Riding high on the surge of energy with which we ended our fourth Tonga expedition, we anxiously anticipated our fifth and final charter here. In addition to 14 guests, including an international group from the US, Canada, Australia, Germany, Russia and Brazil, we had (almost) the entire family of NAI’A owners on board to interact with Tonga’s whales. Among them were Rob’s daughters, Malia and Parri, who apparently attract special attention from the whales due to their excessive cuteness. We started off with a bang as we set sail from Nuku’alofa and searched for whales off the main island of Tongatapu. There were several whales present, but for the authors, the highlight was a pod of pilot whales. More closely related to dolphins than whales, these creatures make our fourth cetacean species sighting in Tonga this year. Susan, who was on NAI’A’s maiden voyage 21 years ago, took up what would become her fixed observation position on the bow and, in his excitement, Marvin lost his GoPro over the side… on Day 1.
On the morning of the first full day, the lucky port skiff had short, but intimate encounters with a mother and calf humpback. As we point out to our guests on the first day, the whales really dictate the course of each day. This became immediately apparent as a mother and calf hung out very close to NAI’A that afternoon. Barely having digested our lunch, we leapt back into the skiffs and dropped in with this cozy pair right next to Ha’afeva Island. Even before we jumped in, we could tell that the mother was huge. While the backs of most humpbacks curve down towards the sides, her back was flat across and very wide! They lolled at the surface in water less than 40’ (12m) deep. Each skiff alternated jumping in with them, enjoying very long and close encounters that lasted for an hour and a half. Mother slept below as her baby did 20 barrel rolls at the surface, leading us to name it Rolly Poley. I don’t know who was having more fun, the calf or us! At times, we had to backswim as the infant whale came barreling towards us for some dangerous cuddling. Just when we decided to leave them, they signed off with a series of dramatic breaches and powerful pec slaps. We were so close as mother leapt out of the water and landed with a crash on her ventral side, that we could smell her. In case you were wondering, she smelled like five-month-old krill.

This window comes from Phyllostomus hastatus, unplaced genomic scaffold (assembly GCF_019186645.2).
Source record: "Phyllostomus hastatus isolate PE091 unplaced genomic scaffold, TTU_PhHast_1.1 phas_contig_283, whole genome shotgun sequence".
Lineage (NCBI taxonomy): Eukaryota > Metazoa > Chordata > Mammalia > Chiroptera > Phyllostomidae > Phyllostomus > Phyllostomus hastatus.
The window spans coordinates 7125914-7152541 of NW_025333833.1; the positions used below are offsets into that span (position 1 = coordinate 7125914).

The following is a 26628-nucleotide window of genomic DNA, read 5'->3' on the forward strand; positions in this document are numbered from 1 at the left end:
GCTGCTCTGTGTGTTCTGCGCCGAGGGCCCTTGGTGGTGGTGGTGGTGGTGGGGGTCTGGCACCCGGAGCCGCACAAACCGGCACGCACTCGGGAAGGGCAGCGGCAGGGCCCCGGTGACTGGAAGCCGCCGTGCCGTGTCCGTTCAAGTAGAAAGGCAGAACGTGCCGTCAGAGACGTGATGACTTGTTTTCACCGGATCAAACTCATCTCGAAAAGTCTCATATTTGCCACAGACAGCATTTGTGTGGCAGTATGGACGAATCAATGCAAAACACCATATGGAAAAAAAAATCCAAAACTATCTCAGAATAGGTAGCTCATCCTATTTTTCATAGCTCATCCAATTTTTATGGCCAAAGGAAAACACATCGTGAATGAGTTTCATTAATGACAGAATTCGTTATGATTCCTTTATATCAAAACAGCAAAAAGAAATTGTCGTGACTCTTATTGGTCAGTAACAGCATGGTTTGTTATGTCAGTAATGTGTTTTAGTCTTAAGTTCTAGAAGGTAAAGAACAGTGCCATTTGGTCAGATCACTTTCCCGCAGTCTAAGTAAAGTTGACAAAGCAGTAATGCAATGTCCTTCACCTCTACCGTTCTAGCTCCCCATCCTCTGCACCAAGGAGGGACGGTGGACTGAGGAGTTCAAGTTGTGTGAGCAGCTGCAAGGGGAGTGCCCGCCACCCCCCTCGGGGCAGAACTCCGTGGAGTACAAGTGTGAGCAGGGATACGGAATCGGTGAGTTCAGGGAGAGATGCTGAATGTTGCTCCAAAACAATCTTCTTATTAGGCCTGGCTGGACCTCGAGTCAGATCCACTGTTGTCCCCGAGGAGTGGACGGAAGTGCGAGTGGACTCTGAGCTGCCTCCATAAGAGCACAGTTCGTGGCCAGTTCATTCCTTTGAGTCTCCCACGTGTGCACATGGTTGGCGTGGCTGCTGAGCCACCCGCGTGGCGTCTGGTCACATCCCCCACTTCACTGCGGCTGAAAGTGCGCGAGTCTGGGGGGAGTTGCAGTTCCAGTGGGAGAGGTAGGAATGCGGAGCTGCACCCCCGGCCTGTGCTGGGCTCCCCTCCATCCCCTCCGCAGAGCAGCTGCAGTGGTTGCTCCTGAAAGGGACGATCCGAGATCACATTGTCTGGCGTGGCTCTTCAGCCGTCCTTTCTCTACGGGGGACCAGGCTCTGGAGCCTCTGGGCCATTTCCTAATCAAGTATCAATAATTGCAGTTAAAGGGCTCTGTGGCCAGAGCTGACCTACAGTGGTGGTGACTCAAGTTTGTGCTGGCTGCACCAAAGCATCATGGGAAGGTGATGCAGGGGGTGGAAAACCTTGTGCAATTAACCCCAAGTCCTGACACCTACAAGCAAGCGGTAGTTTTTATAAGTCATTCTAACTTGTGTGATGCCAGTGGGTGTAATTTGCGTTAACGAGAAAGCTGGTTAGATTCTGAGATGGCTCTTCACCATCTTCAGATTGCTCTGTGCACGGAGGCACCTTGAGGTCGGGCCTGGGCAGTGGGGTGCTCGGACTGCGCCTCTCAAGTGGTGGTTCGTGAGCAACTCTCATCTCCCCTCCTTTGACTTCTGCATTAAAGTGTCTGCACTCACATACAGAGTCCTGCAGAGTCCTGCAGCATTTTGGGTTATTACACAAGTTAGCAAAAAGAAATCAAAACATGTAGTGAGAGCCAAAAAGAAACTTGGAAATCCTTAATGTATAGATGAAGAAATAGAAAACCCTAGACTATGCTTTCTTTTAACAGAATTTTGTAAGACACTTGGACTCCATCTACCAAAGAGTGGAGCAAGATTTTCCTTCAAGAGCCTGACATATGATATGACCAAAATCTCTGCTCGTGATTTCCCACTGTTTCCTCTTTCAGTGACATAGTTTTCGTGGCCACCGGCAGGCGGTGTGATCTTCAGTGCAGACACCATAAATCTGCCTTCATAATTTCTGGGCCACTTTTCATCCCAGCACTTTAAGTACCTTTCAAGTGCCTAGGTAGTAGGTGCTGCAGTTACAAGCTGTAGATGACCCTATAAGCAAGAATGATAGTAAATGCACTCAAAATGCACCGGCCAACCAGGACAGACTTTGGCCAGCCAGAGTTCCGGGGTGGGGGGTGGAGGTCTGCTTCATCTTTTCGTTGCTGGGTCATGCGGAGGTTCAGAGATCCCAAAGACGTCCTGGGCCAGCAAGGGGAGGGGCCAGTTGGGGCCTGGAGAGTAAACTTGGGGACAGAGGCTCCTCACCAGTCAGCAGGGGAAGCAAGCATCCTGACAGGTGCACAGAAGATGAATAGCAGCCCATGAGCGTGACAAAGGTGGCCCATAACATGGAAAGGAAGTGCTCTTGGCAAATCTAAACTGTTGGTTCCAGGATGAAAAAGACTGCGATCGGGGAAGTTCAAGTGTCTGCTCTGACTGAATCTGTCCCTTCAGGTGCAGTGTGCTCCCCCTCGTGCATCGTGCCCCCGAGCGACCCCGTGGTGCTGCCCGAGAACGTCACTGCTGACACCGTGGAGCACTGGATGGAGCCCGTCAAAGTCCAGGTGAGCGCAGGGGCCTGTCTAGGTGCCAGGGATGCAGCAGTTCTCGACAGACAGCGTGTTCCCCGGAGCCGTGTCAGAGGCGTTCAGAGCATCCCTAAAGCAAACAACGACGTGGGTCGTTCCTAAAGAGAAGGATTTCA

With these great experiences under our belts, we cruised towards the beautiful Island of Limu, which is branched by mile-long reefs. That morning brought us some great breaches, which we witnessed from NAI’A. After lunch, we moved towards Uonukuhahaki, where we had a few brief, but exhilarating encounters with a trio of juveniles, then ages with calf and very docile mother. This was certainly a different pair than the day before, but with very similar behavior. Mom lay sleeping below us as baby alternated between nuzzling under her pec fin and surfacing to breathe again and again, giving us another wonderful hour and a half encounter. As we welcomed another set of beaming and awestruck guests back on board, our cries of “honestly, it’s not always like this” started to sound weaker and weaker. The hardcore among our guests, Dmitry, Olga, Marvin and Marcelo, went for a dive at The Patch, where our eagle-eyed Divemaster Joe pointed out a yellow shortnosed pipefish. Well, it looked like a shortnosed pipefish, but according to the fish identification book, this fish doesn’t come in yellow!